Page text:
As part of our method development, the optimal mixture was determined to be an acetonitrile‐H2O solution (1:1, v/v), as compared to isopropanol/acetonitrile/water or methanol/water. This acetonitrile solution was used to extract pravastatin from specimens of plasma, BALF, and whole lung homogenates. Samples were vortexed and centrifuged, the supernatant was transferred to a new tube and dried completely using a Labconco Centrivap Speedvac, then resuspended in 100 μL of acetonitrile‐H2O solution (1:1, v/v). Sample supernatants were analyzed by ultra performance liquid chromatography – mass spectrometry (UPLC‐MS). Separation was performed by a Waters Acuity UPLC on a Waters HSS T3 reversed phase 100 Å, 1.8 μm, 2.1 mm × 30 mm column. A 6 min gradient (at 0.4 mL/min) of 10 mmol/L ammonium formate with 0.1% formic acid (A) and acetonitrile with 0.1% formic acid (B) was formed by starting with 30% B, increasing to 95% B at 4 min, followed by 2 min of equilibration.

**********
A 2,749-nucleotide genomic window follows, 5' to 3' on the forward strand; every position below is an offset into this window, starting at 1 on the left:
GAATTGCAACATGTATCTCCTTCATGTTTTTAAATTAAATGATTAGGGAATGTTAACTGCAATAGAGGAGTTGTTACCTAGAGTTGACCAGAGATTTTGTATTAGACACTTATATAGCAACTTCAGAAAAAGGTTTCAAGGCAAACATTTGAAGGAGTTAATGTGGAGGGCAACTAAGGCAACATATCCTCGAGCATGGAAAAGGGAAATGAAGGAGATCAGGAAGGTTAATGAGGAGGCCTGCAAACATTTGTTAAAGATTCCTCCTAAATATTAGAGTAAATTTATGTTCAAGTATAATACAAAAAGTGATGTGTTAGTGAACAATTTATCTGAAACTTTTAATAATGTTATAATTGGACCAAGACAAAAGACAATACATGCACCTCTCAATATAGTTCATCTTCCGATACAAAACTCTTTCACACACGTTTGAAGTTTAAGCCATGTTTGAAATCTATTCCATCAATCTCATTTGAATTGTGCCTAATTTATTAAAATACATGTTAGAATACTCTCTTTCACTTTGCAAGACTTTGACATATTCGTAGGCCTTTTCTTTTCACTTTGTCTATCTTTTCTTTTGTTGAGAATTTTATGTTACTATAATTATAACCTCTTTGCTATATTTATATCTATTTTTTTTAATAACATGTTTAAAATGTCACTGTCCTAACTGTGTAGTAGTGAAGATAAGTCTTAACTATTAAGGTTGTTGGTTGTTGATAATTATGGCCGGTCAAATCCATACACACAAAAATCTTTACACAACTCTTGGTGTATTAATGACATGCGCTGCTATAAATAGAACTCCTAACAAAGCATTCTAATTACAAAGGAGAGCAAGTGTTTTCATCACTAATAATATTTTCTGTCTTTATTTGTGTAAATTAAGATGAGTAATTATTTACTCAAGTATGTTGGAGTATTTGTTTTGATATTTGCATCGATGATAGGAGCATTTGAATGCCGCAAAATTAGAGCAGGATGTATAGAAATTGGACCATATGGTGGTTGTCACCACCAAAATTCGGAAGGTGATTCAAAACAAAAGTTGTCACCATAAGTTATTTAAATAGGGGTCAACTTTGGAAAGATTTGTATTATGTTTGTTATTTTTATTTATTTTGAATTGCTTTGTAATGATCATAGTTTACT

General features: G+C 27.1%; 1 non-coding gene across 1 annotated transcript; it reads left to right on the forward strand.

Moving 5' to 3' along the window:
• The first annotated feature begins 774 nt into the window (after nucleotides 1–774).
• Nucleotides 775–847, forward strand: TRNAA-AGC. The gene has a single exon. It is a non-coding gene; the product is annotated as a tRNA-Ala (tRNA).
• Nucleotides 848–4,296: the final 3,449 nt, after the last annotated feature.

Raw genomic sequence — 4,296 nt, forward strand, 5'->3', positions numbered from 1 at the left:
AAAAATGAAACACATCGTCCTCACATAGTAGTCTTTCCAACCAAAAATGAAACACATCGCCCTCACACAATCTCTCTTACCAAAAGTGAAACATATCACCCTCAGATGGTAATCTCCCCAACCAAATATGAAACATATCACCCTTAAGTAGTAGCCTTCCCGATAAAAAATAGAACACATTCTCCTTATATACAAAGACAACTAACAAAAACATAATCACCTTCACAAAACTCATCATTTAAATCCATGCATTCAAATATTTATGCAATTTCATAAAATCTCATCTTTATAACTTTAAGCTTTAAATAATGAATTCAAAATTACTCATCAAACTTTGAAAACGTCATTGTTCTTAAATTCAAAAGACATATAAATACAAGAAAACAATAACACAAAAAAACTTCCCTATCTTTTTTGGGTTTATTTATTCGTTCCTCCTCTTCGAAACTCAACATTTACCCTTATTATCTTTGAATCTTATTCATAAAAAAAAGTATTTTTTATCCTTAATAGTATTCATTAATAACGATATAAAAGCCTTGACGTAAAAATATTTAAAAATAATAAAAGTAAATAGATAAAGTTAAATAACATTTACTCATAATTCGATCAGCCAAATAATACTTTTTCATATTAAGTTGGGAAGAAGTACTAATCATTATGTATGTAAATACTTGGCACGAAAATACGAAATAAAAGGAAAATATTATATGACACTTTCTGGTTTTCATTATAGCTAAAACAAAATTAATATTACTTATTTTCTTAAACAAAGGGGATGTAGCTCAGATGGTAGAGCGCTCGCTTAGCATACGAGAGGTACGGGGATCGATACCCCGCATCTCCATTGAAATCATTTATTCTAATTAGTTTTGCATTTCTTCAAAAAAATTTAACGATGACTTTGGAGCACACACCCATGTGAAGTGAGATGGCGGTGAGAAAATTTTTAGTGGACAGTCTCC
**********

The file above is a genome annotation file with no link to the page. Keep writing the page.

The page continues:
An AB Sciex Qtrap 4000 mass spectrometer was set to monitor the most optimum transition for Pravastatin precursor‐to‐product of m/z 423.2 ([M‐H]‐) → m/z 100.8 using MRM (Multiple Reaction Monitoring) in negative mode. Quantitation was performed for this transition using a standard curve made from known stock solutions. Optimized conditions for best sensitivity were found at a collision energy of −47.7 volts and declustering potential of −109 volts at its retention time. The limit of detection (LOD) was determined to be 350 pg/μL.
Calculating pravastatin concentration in lung tissue